RealtyShares, the online marketplace for real estate investing that connects accredited and institutional investors to real estate investment opportunities, today released data on crowdfunding projects throughout Florida. Working with local developers, RealtyShares has leveraged its network of 20,000 investors to help fund more than 200 properties in Florida for $28.1 million. This Smart News Release features multimedia. View the full release here: http://www.businesswire.com/news/home/20160628006435/en/ An infographic featuring a sample of properties financed through crowdfunding in Tampa, Orlando, Jacksonville and South Florida. (Photo: Business Wire) RealtyShares is not just a listing website. It’s a tech-driven marketplace where Sponsors are vetted through a strict underwriting process. Even after the deal is funded, RealtyShares is helping to manage the deal. Deals on the platform average around 55 investors each, with Florida-based opportunities largely focused on residential revitalization projects. These fix and flip debt deals are funding rapidly, giving developers and borrowers efficient alternative access to financing around the state.
Like most startups, QaZing in Peterborough needs to raise money. And like many, it needed to choose between crowdfunding and selling equity to rich investors. But unlike any other startup in New Hampshire, it’s doing both. QaZing, which makes an app to connect people with a variety of services in the on-demand marketplace, is the only company in the state to have sought investors under new federal equity crowdfunding rules. This system, which has been in the works since 2012 but only went fully into effect in May, allows virtually anybody to buy equity in a private company, something previously limited to accredited investors with at least $1 million in net worth. “For the first time, anybody, not just the wealthy, can invest in a local company,” said Jason Garland, CEO of QaZing, which has an office on Peterborough’s Main Street. “It’s often the case that a local startup company, if it has the whole community behind it, has a much greater chance of success.” If you donate to a company through Kickstarter, you might get a T-shirt or a gizmo; doing it through StartEngine, the equity crowdfunding portal used by QaZing, gives you a piece of the company that, hopefully, will rise in value. (For details, go to startengine.com/startup/qazing.) Equity crowdfunding, officially called Regulation Crowdfunding Title III or Title IV from Securities and Exchange Commission rules and legislation, is so new that the New Hampshire Bureau of Securities Regulations issued a cautionary press release about the topic Thursday even though the state has virtually no oversight in this area. “It’s just getting started, so we have to see how it develops. What we’re really focused on is making sure that investors realize that it’s out there, but that you’re dealing with startup companies, which have a high failure high, high rate of risk,” said Kevin Moquin, senior staff attorney for the Bureau of Securities Regulation. “You need to know what you’re getting into.” If an equity crowdfunded investment disappears, he said, New Hampshire would get involved only if there was fraud. Otherwise, investors beware.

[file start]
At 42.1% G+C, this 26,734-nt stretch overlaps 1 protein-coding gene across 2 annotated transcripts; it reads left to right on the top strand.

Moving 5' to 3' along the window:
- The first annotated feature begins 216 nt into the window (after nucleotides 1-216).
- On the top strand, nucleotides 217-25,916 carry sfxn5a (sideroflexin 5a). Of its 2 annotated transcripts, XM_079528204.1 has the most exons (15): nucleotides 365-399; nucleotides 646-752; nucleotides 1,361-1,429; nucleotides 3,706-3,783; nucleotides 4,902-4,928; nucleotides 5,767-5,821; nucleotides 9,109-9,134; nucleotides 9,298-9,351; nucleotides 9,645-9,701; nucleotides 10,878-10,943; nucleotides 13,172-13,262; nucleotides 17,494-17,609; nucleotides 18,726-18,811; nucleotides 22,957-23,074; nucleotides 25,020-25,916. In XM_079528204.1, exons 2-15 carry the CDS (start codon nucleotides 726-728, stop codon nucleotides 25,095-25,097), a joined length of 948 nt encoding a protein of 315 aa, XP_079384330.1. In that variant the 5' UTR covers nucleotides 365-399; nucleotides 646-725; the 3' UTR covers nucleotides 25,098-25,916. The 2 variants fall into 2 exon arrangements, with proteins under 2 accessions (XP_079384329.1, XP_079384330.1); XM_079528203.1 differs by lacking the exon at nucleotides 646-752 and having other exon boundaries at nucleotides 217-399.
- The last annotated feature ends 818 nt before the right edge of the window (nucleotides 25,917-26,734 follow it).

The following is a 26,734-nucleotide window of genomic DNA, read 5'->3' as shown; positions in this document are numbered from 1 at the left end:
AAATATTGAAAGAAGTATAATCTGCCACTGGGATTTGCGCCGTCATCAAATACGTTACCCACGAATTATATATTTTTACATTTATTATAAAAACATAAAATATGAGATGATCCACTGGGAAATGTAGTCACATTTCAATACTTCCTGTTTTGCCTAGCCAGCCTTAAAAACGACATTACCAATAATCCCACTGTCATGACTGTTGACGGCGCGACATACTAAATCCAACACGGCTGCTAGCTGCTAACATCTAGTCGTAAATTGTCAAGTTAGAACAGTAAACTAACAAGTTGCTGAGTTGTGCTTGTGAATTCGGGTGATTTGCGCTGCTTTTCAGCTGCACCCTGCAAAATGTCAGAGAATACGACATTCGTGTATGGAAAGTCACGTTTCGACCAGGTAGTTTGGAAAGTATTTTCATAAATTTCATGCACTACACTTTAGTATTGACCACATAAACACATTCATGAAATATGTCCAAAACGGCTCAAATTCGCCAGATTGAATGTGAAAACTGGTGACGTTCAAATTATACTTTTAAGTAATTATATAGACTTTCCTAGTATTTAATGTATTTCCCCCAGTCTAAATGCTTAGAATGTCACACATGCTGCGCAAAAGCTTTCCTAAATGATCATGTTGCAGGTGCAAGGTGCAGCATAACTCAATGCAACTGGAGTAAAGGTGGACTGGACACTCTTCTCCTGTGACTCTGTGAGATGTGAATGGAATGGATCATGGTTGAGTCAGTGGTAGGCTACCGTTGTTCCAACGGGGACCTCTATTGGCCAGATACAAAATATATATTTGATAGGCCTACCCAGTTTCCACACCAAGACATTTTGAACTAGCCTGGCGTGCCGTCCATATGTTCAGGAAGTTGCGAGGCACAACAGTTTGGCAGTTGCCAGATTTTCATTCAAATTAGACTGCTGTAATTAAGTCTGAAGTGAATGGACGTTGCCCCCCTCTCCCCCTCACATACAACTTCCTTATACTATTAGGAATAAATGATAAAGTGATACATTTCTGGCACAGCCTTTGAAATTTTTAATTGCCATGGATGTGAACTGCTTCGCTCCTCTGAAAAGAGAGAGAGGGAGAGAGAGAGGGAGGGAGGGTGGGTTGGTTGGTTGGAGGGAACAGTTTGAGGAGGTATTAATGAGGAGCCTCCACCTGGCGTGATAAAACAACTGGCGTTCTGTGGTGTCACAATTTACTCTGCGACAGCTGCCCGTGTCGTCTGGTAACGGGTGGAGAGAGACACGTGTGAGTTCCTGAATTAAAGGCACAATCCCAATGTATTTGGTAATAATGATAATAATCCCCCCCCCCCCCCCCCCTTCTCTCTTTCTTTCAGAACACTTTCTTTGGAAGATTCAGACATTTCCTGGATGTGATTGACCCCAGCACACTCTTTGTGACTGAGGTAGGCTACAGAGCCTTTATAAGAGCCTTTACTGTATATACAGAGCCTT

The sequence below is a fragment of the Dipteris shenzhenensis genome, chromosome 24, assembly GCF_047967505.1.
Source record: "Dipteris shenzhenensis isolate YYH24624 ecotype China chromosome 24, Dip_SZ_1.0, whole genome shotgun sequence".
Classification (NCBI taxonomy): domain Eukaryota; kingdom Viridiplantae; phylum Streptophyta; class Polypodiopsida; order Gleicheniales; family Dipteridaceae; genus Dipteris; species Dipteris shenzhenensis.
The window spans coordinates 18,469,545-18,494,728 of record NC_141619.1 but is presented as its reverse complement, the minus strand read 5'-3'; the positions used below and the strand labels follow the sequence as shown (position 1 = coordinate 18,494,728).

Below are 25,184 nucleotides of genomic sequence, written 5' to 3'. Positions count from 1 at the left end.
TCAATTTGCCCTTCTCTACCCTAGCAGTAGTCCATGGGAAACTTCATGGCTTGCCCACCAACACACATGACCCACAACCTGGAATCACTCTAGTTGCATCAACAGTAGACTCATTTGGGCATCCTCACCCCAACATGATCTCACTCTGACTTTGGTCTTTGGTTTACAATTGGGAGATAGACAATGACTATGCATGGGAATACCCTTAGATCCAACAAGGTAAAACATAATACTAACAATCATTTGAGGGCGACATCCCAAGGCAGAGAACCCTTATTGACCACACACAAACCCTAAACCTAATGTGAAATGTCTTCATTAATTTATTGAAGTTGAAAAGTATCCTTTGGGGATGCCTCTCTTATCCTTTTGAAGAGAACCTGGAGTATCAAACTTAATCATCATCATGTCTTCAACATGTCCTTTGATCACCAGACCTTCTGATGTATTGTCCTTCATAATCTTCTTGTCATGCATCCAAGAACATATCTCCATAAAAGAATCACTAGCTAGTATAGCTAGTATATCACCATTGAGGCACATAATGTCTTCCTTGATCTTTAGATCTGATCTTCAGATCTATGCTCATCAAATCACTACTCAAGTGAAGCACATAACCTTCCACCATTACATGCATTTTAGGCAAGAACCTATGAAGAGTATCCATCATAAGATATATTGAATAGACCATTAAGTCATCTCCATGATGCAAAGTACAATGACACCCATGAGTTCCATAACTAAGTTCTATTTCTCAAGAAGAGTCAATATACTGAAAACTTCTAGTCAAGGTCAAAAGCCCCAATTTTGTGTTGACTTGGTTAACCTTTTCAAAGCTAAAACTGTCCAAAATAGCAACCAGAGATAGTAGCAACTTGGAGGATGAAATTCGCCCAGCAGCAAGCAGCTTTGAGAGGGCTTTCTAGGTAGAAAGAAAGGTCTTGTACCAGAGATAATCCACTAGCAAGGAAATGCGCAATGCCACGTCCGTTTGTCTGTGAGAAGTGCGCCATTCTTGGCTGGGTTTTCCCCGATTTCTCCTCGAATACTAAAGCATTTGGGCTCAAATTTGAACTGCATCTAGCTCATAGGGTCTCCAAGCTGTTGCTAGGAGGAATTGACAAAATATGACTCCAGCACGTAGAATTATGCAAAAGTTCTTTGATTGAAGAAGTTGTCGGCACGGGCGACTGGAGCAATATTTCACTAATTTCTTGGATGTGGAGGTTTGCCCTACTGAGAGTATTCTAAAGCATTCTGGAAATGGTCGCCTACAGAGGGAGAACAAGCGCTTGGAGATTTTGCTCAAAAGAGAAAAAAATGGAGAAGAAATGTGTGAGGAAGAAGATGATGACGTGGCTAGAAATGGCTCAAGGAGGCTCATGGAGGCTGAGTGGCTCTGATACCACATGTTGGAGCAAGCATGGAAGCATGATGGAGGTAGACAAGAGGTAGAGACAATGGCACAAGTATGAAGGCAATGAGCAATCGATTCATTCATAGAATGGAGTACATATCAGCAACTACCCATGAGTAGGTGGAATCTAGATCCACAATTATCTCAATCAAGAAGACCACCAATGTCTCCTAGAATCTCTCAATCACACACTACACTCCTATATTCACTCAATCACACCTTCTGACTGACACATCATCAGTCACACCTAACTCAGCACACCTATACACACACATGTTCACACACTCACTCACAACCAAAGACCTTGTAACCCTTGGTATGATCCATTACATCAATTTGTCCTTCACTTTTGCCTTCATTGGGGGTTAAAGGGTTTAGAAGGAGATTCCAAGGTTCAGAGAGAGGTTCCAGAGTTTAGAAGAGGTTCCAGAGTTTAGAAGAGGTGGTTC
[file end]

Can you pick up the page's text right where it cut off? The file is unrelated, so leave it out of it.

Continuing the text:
For tips on the new crowdfunding exemption and what startup companies need to know, click on the video below. Regulation Crowdfunding, new rules promulgated by the SEC to assist small issuers in raising capital, became effective May 16, 2016. To assist issuers in their crowdfunding efforts, the SEC has issued the “Regulation Crowdfunding: A Small Entity Compliance Guide for Issuers,” which provides issuers helpful guidance on how the regulation works. The guide provides an overview of the regulation, issuer disclosure requirements (both during and after the crowdfunded offering), restrictions on advertising a Regulation Crowdfunding offering and promoter compensation, restrictions on resales of securities purchased in a crowdfunded offering, and a discussion of “bad boy” events applying to the issuer, its directors, officers, certain beneficial owners and other covered persons that could disqualify an issuer from using Regulation Crowdfunding. The guide is available here. The SEC also has published additional guidance clarifying interpretation of Regulation Crowdfunding to assist issuers in complying with the new regulation. This guidance is available here. Use of Regulation Crowdfunding offerings may get off to a slow start due to several factors. The regulation contains many requirements and restrictions, including the portal registration requirements, investment amount limits and issuer disclosure and reporting obligations. Issuers may be reluctant to use a capital raising method that could result in a multitude of small investors to which issuers and their management are responsible. The investing public may be reluctant to invest in unknown and possibly unproven enterprises, especially with the lack of a secondary trading market enabling investors to liquidate their investment. All of this may reduce the appeal of the new regulation. Only time will tell whether this new capital raising alternative will prove useful for small issuers. For tips on the new crowdfunding exemption and what startup companies need to know, please click the video below.